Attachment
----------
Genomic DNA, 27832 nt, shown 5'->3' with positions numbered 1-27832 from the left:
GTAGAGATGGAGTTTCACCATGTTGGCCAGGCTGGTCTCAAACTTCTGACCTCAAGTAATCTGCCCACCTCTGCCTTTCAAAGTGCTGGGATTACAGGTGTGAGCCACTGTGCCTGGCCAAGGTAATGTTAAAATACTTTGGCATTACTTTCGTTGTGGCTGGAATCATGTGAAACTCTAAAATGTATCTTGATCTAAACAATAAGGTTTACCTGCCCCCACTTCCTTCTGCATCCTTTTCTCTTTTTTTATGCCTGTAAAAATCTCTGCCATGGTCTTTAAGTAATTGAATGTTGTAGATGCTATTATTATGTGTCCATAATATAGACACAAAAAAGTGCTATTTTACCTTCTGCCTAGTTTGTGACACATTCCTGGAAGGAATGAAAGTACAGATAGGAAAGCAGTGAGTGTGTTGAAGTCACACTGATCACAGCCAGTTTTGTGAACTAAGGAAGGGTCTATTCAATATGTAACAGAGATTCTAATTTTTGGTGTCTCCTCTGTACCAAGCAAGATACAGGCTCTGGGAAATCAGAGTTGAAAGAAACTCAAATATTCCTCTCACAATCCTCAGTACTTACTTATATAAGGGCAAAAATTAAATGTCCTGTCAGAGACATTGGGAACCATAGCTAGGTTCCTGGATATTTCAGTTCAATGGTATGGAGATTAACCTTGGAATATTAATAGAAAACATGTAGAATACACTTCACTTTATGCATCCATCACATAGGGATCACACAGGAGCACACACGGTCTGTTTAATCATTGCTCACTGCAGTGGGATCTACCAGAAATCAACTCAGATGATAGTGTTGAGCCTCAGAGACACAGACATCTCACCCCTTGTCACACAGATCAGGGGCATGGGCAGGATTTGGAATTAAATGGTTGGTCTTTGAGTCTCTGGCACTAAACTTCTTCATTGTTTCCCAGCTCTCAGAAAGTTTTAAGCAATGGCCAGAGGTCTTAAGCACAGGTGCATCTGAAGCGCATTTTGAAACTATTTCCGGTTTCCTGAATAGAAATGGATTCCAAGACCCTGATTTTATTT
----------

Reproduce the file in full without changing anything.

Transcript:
Genomic DNA, 27832 nt, shown 5'->3' with positions numbered 1-27832 from the left:
GTAGAGATGGAGTTTCACCATGTTGGCCAGGCTGGTCTCAAACTTCTGACCTCAAGTAATCTGCCCACCTCTGCCTTTCAAAGTGCTGGGATTACAGGTGTGAGCCACTGTGCCTGGCCAAGGTAATGTTAAAATACTTTGGCATTACTTTCGTTGTGGCTGGAATCATGTGAAACTCTAAAATGTATCTTGATCTAAACAATAAGGTTTACCTGCCCCCACTTCCTTCTGCATCCTTTTCTCTTTTTTTATGCCTGTAAAAATCTCTGCCATGGTCTTTAAGTAATTGAATGTTGTAGATGCTATTATTATGTGTCCATAATATAGACACAAAAAAGTGCTATTTTACCTTCTGCCTAGTTTGTGACACATTCCTGGAAGGAATGAAAGTACAGATAGGAAAGCAGTGAGTGTGTTGAAGTCACACTGATCACAGCCAGTTTTGTGAACTAAGGAAGGGTCTATTCAATATGTAACAGAGATTCTAATTTTTGGTGTCTCCTCTGTACCAAGCAAGATACAGGCTCTGGGAAATCAGAGTTGAAAGAAACTCAAATATTCCTCTCACAATCCTCAGTACTTACTTATATAAGGGCAAAAATTAAATGTCCTGTCAGAGACATTGGGAACCATAGCTAGGTTCCTGGATATTTCAGTTCAATGGTATGGAGATTAACCTTGGAATATTAATAGAAAACATGTAGAATACACTTCACTTTATGCATCCATCACATAGGGATCACACAGGAGCACACACGGTCTGTTTAATCATTGCTCACTGCAGTGGGATCTACCAGAAATCAACTCAGATGATAGTGTTGAGCCTCAGAGACACAGACATCTCACCCCTTGTCACACAGATCAGGGGCATGGGCAGGATTTGGAATTAAATGGTTGGTCTTTGAGTCTCTGGCACTAAACTTCTTCATTGTTTCCCAGCTCTCAGAAAGTTTTAAGCAATGGCCAGAGGTCTTAAGCACAGGTGCATCTGAAGCGCATTTTGAAACTATTTCCGGTTTCCTGAATAGAAATGGATTCCAAGACCCTGATTTTATTT